Relationship between Mental Representations of Verbs of Motion and their Argument Structures in English and French

Berthaud, Sarah Isabelle
This thesis presents the results of three experiments aimed at examining whether representations of verbs of motion and their argument structures in the first language (L1) mental lexicon influence the acquisition of verbs and compatible argument structures in the second language (L2). French and English rely on different lexicalisation patterns to describe motion events. Research indicates that native English speakers dominantly prefer to encode manner of motion in the main verb and describe path of motion with a prepositional phrase. French speakers dominantly encode path of motion in the main verb and optionally describe manner of motion in an adjunct. In all 3 studies, the participants were English native speakers learning French L2 and French native speakers learning English L2 with 2 different levels of proficiency: upper-intermediate and advanced. Professional translators and early bilinguals were used as control groups; translators are specifically taught how to translate sentences from one language to another, and early bilinguals simultaneously acquire both languages. The first experiment was aimed at systematically examining the effect of animacy of the sentence subject on the choice of verb of motion and its compatible argument structure in L2 English and L2 French. The second study examined how the proficiency level of L2 learners influenced the acquisition of a new typology of verbs. Due to typological differences between French and English, L2 learners might encounter difficulties in acquiring the new typology and therefore make errors in sentence production. In this study, the typology of verbs (path/manner of motion) was systematically varied. The third study examined the sensitivity to differences in verb and argument structures between L1 and L2. Three types of verbs were included: (i) verbs that have direct translational equivalents, (ii) verbs that have semi-translational equivalents, (iii) verbs that are described by incongruent translations in French and English.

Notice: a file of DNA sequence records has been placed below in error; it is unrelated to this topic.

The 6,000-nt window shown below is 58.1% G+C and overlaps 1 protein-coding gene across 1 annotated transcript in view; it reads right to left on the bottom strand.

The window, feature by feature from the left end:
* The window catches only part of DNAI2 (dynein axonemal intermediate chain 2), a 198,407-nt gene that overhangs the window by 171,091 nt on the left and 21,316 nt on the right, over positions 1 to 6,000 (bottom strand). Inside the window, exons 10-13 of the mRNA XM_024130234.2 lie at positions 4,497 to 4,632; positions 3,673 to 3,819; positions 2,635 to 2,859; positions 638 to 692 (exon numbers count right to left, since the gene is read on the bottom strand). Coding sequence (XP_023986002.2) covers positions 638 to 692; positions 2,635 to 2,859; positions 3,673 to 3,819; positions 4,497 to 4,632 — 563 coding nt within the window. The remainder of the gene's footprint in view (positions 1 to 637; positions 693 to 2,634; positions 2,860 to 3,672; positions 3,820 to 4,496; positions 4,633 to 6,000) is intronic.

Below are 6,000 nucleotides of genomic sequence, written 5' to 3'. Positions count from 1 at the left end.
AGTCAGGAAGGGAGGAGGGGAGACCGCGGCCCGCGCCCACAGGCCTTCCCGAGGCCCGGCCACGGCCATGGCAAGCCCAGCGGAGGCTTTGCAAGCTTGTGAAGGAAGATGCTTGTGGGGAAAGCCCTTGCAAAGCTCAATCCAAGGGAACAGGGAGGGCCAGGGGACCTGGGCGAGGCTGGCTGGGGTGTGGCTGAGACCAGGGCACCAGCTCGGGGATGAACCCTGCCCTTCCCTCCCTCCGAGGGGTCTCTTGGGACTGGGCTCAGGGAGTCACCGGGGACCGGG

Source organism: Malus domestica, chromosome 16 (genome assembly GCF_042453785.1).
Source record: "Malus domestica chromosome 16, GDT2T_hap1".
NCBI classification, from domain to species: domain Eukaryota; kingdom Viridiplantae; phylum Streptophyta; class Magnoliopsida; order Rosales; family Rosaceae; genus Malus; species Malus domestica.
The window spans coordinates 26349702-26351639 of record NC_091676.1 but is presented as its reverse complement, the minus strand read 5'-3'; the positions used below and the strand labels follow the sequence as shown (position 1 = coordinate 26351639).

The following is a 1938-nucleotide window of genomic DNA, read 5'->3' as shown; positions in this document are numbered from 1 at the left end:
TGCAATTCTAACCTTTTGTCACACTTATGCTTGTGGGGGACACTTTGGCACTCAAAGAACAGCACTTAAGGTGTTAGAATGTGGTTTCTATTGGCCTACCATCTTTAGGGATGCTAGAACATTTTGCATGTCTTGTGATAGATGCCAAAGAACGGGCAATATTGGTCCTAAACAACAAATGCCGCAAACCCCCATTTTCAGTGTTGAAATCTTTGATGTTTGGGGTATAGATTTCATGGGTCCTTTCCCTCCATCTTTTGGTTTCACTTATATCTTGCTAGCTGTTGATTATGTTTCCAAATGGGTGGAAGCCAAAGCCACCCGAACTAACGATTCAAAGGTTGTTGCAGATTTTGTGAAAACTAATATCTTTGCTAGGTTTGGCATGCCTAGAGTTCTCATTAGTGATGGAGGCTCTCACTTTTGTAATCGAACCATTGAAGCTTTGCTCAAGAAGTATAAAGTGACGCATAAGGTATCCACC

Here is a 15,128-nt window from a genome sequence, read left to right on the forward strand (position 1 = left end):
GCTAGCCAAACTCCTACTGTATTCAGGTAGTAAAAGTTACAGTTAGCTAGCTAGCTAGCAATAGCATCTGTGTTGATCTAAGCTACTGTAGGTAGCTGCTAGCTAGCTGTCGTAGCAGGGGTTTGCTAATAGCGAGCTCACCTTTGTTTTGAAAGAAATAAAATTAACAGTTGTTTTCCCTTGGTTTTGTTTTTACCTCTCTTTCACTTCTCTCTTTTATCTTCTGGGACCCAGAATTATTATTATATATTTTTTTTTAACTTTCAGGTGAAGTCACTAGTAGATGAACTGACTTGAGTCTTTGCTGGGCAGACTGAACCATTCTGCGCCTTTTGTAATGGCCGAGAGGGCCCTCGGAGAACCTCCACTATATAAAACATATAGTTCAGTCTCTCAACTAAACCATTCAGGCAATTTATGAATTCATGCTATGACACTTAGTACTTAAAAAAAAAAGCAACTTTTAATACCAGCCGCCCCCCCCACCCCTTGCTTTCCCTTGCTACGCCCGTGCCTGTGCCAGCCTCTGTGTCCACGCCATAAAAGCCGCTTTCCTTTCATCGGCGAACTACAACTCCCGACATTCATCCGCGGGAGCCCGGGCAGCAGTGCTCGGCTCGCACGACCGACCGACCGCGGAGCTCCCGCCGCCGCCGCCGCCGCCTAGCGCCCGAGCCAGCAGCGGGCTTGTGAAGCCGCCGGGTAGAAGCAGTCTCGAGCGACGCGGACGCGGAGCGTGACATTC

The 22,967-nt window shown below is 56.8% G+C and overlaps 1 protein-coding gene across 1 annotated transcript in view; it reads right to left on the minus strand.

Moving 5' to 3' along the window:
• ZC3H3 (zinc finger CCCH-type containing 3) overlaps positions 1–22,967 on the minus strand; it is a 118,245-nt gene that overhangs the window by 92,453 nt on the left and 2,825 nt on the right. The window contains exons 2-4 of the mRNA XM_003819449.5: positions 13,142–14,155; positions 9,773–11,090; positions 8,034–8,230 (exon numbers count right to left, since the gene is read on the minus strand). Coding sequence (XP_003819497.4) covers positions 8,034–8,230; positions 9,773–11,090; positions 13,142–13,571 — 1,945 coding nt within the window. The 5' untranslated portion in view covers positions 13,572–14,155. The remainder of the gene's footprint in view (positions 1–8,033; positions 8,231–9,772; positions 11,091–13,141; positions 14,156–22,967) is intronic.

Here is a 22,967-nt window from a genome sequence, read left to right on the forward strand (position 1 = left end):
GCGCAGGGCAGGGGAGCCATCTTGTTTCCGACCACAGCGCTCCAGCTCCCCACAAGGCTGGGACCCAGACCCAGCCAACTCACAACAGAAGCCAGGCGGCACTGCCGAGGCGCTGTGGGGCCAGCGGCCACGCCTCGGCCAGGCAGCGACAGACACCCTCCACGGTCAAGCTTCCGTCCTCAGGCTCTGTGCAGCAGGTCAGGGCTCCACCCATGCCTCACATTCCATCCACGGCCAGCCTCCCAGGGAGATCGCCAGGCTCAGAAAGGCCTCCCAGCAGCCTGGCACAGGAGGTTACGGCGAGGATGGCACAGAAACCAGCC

Publisher DOI
Attribution-NonCommercial-NoDerivs 3.0 Ireland